Design & Home

Sneak Peek: Room & Board’s Annual Floor-Sample Clearance Sale

Get there bright and early December 26.

Room & Board, 1840 14th St. NW. All photos courtesy of Room & Board.

The line you’ll see snaking around the block at 14th and T streets, NW, on December 26 is not for the latest themed pop-up bar. It’s for something much more exciting, at least to anyone who loves well crafted furniture at bargain prices: The annual Room & Board clearance sale, which includes both floor samples and discontinued designs.

Here are a few tips for shopping success:

  1. Get there early. The store opens at 10 a.m., but a Room & Board spokeswoman says the line typically starts forming by 7 a.m.
  2. Expect the level of discount to reflect the level of wear and tear, since many of the items have been floor samples.
  3. Bring a buddy. If you spot the armchair of your dreams, she can sit on it (i.e. ward off other buyers), while you keep browsing.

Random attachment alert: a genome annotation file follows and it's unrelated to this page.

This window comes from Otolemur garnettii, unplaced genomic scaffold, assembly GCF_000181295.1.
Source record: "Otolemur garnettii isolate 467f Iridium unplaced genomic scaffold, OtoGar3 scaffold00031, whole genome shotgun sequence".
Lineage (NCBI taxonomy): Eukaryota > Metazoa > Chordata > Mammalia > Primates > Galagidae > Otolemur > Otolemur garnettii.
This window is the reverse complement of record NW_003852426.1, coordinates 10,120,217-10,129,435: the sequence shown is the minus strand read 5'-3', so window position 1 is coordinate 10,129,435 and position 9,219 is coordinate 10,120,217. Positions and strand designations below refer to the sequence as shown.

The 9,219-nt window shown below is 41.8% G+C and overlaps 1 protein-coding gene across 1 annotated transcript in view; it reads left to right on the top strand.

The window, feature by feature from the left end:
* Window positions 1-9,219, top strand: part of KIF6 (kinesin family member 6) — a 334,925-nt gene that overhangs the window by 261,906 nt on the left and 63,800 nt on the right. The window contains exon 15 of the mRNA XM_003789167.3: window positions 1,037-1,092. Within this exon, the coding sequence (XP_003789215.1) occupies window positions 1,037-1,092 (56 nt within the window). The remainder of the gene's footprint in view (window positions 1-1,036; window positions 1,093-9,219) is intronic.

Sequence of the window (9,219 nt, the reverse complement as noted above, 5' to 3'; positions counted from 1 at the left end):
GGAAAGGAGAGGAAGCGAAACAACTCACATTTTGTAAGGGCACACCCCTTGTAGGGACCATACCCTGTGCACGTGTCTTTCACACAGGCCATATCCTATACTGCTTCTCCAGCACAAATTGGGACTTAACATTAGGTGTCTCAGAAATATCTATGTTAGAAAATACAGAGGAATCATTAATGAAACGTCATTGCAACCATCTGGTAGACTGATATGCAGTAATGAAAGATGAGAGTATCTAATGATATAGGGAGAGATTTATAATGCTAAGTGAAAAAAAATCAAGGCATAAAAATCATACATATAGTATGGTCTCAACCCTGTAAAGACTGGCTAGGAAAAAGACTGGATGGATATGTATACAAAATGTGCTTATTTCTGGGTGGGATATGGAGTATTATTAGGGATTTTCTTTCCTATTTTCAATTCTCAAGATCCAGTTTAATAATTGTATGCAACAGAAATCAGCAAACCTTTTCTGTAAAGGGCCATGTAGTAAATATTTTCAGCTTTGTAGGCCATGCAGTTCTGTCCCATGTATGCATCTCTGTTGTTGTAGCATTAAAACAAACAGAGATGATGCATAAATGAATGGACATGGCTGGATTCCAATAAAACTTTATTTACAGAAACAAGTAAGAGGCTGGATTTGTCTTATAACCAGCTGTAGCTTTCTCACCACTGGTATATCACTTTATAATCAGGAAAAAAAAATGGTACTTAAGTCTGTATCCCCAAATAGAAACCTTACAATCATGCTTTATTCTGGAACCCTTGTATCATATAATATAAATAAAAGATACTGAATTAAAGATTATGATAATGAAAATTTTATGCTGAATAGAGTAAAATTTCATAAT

And here’s a preview of some of our favorite items on clearance.

Brentford wall sconce. $299 (originally $399).
Hopkins chair. $279 (originally $399).
Iver table, 84″ width. $1,799 (originally $2,599).
James cocktail table, 36″ width. $449 (originally $599).
Louis chair. $849 (originally $1,199).
Mattea rug, 7’9″ width, in indigo. $399 (originally $799).
Maurice chair in cognac leather. $1,349 (originally $1,899).
Opla glass-top table, 52″ width. $999 (originally $1,399).
Quinn chair. $699 (originally $999).
Reese sofa, 75″ width. $999 (originally $1,399).
Sabine sofa, 90″ width. $1,799 (originally $2,499).
Sofia table lamp. $299 (originally $399).
Tiffany clear armchair. $179 (originally $249).
Wells sofa in camel leather, 101″ width. $2,899 (originally $4,099).

 

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Senior Editor

Marisa M. Kashino joined Washingtonian in 2009 as a staff writer, and became a senior editor in 2014. She oversees the magazine’s real estate and home design coverage, and writes long-form feature stories. She was a 2020 Livingston Award finalist for her two-part investigation into a possible wrongful conviction stemming from a murder in rural Virginia. Kashino lives in Northeast DC.

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